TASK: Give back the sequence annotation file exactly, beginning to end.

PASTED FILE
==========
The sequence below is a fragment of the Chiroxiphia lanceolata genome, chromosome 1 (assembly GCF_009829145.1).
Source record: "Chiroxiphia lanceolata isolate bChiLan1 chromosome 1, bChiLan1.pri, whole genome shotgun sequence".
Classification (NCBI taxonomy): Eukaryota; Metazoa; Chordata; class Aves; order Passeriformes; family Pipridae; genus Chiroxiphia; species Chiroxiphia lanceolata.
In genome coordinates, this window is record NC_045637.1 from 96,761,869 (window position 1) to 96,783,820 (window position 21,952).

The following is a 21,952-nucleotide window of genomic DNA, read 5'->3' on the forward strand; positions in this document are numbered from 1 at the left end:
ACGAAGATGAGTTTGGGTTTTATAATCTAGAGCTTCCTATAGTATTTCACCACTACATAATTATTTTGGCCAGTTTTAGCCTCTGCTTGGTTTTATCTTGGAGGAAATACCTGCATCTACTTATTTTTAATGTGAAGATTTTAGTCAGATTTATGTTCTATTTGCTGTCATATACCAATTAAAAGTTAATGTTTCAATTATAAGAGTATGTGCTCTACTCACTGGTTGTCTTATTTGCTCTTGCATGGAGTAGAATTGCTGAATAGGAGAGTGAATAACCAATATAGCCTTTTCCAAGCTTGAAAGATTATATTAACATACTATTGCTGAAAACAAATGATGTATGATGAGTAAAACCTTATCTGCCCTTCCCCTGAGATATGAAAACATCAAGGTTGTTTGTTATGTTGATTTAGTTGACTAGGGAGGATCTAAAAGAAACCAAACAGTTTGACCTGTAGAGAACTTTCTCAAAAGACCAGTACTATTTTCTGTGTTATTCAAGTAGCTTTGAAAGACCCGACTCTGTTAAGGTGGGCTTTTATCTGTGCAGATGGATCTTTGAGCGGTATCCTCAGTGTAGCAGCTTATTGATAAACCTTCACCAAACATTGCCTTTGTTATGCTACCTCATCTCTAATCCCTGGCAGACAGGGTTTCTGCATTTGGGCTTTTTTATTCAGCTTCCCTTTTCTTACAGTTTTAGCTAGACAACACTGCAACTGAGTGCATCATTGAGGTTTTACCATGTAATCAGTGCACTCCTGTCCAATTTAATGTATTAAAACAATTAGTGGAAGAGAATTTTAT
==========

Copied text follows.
The sequence below is a fragment of the Chiroxiphia lanceolata genome, chromosome 1 (assembly GCF_009829145.1).
Source record: "Chiroxiphia lanceolata isolate bChiLan1 chromosome 1, bChiLan1.pri, whole genome shotgun sequence".
Classification (NCBI taxonomy): Eukaryota; Metazoa; Chordata; class Aves; order Passeriformes; family Pipridae; genus Chiroxiphia; species Chiroxiphia lanceolata.
In genome coordinates, this window is record NC_045637.1 from 96,761,869 (window position 1) to 96,783,820 (window position 21,952).

The following is a 21,952-nucleotide window of genomic DNA, read 5'->3' on the forward strand; positions in this document are numbered from 1 at the left end:
ACGAAGATGAGTTTGGGTTTTATAATCTAGAGCTTCCTATAGTATTTCACCACTACATAATTATTTTGGCCAGTTTTAGCCTCTGCTTGGTTTTATCTTGGAGGAAATACCTGCATCTACTTATTTTTAATGTGAAGATTTTAGTCAGATTTATGTTCTATTTGCTGTCATATACCAATTAAAAGTTAATGTTTCAATTATAAGAGTATGTGCTCTACTCACTGGTTGTCTTATTTGCTCTTGCATGGAGTAGAATTGCTGAATAGGAGAGTGAATAACCAATATAGCCTTTTCCAAGCTTGAAAGATTATATTAACATACTATTGCTGAAAACAAATGATGTATGATGAGTAAAACCTTATCTGCCCTTCCCCTGAGATATGAAAACATCAAGGTTGTTTGTTATGTTGATTTAGTTGACTAGGGAGGATCTAAAAGAAACCAAACAGTTTGACCTGTAGAGAACTTTCTCAAAAGACCAGTACTATTTTCTGTGTTATTCAAGTAGCTTTGAAAGACCCGACTCTGTTAAGGTGGGCTTTTATCTGTGCAGATGGATCTTTGAGCGGTATCCTCAGTGTAGCAGCTTATTGATAAACCTTCACCAAACATTGCCTTTGTTATGCTACCTCATCTCTAATCCCTGGCAGACAGGGTTTCTGCATTTGGGCTTTTTTATTCAGCTTCCCTTTTCTTACAGTTTTAGCTAGACAACACTGCAACTGAGTGCATCATTGAGGTTTTACCATGTAATCAGTGCACTCCTGTCCAATTTAATGTATTAAAACAATTAGTGGAAGAGAATTTTAT